There is no need for alarm at Mount Liamuiga, as there are no signs of an impending eruption. 

This is according to the University of the West Indies (UWI) Seismic Research Centre. 

Director of the Centre, Dr. Erouscilla Joseph, said the social media video that made the rounds this week, of a bubbling puddle, was not out of the ordinary.

“What the video did show is people in the crater in the hot spring area and the bubbles. Liamuiga is considered live, and that means it has the potential to erupt again in the future.”

Dr. Joseph said the activity that was seen at Mount Liamuiga is normal, and it is not unusual.

“It does not look any different to what was seen in the past – in terms of how the future looks and the type of activities that are associated with these features that are in the crater.”

She said in the other volcanic areas such as Dominica and St Lucia, one will see more effusive activities associated with their hot springs that could look a lot more active than what was seen in the video.

She explained what caused the activity at the crater 

“There is magma at depth below the volcano. What happens is that it heats the rocks above. It is so hot, the rock is there and then you have water coming in from the rain that filters through the cracks on the volcano, and it percolates down into the earth and is heated by the hot rock, the magma itself also degasses.

“Together with that, hot water that is heated up and boils, that comes up to the surface and is manifested as the hot springs, vents.”

Dr. Joseph said the feature is something that is seen in most volcanic systems, and is not related to an eruption.

“When a volcanic system becomes more active, you tend to see more changes in the activity as well as the appearance of these features, and this is not what is happening at Liamuiga.

“The type of activity seen is a normal hydrothermal activity, it was not unusual and does not indicate there was an increase in the activity of the volcano.”

She said there is no truth in volcanoes being linked, so the eruption in St Vincent will not impact other volcanoes in the region.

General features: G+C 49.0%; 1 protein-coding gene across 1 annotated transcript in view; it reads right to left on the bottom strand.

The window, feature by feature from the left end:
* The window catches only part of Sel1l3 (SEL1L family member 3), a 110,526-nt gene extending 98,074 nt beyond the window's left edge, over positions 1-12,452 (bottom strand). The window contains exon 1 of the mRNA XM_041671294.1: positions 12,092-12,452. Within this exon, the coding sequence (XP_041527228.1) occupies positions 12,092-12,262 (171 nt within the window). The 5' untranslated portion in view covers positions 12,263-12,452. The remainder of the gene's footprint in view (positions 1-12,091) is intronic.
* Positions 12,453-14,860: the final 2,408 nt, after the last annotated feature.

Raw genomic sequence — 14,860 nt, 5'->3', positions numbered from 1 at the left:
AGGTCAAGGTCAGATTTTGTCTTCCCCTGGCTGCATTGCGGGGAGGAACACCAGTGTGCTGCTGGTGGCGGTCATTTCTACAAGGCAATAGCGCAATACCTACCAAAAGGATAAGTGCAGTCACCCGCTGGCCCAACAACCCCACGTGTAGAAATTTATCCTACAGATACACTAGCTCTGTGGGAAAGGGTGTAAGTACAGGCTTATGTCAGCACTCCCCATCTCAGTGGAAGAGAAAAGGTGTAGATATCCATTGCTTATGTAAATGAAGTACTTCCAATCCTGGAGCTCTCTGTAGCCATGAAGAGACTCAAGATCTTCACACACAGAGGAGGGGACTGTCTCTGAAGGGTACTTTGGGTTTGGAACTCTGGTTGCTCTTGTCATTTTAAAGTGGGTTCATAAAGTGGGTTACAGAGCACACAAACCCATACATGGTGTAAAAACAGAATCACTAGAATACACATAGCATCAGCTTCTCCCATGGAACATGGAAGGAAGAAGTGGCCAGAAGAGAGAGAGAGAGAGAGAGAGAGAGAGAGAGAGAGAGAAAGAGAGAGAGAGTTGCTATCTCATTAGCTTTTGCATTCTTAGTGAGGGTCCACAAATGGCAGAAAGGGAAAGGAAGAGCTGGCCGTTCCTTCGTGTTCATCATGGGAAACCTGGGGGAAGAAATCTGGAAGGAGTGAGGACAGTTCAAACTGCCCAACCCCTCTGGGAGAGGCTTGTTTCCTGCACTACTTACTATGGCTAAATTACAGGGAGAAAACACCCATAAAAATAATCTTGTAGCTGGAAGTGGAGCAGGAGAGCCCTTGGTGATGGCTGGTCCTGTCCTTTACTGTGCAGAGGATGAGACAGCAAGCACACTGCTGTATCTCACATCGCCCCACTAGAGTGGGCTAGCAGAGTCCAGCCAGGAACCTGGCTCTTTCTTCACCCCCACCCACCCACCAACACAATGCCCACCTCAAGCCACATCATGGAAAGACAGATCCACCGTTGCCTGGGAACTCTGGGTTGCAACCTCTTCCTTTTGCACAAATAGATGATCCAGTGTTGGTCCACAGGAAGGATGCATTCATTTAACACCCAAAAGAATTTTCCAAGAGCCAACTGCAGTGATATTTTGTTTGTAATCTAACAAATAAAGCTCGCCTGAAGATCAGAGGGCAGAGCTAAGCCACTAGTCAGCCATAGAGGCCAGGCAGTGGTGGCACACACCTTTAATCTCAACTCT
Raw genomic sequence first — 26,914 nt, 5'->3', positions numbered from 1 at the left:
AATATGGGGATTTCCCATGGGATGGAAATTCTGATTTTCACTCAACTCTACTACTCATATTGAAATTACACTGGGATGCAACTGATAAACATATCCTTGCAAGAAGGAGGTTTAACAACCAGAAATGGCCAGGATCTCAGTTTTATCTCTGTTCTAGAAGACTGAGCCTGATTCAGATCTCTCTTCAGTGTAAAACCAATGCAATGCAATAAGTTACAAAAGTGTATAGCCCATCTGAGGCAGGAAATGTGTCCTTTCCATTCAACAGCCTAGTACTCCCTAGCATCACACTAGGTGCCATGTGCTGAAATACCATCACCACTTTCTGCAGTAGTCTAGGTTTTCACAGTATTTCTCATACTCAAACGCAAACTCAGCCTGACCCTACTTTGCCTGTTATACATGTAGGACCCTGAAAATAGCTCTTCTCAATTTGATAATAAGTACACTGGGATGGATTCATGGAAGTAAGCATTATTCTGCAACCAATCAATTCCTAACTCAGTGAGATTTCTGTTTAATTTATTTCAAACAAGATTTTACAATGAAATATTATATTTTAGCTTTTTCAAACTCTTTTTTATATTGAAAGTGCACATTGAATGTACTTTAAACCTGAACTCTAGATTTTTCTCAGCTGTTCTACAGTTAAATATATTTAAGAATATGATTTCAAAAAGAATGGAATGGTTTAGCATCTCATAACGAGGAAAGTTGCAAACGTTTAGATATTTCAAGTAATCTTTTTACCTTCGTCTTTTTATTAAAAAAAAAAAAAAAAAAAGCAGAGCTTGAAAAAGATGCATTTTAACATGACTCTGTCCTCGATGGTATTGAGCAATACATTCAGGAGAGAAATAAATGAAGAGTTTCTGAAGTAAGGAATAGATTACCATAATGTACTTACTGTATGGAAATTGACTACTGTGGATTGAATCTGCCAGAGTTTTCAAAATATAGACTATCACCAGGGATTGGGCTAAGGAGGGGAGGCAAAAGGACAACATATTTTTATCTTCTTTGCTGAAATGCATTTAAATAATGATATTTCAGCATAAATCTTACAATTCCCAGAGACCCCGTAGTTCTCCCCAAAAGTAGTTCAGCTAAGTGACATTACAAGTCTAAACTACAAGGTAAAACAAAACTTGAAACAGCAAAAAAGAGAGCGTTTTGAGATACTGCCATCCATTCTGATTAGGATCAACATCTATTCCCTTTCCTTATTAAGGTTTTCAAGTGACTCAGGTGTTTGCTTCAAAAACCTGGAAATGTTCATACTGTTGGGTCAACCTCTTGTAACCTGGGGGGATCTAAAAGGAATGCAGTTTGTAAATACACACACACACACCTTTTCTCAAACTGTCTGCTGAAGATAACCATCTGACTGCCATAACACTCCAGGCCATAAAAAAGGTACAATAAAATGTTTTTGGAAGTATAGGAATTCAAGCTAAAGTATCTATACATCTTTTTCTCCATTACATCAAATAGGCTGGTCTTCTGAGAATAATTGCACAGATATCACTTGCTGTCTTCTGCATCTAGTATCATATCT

“The processes throughout the region that allow for the formation of the volcanoes, that is the same…but in terms of the plumbing systems, each volcano is different and has its own plumbing system, and activity at one does not necessarily allow for another to increase in activity or erupt.”

National Disaster Coordinator, Abdias Samuel, said the volcano is dormant but live. He noted that the last verified eruptions would have occurred 1800 years ago, though some historians have suggested that possible eruptions may have occurred in 1692 and 1843.

Samuel said the continuous hot springs activity and the occasional burst of shallow earthquakes directly beneath the volcano mean that it is still alive. He said people should also be aware of similar activity at Nevis Peak.

“There have been no recent signs of increased volcanic activity in Nevis, however frequent shallow earthquake swarms and the existence of hot spring activity associated with Nevis Peak, indicate that this volcano is live and can erupt in the future.”

As it relates to preparedness, Samuel said scientists provide advice as well as produce maps and other public information material to enable the public and authorities to better prepare for any future volcanic eruption. 

“Being prepared for these events can considerably reduce risks to you and your family. If there is any eruption on Nevis, the entire island would have to be evacuated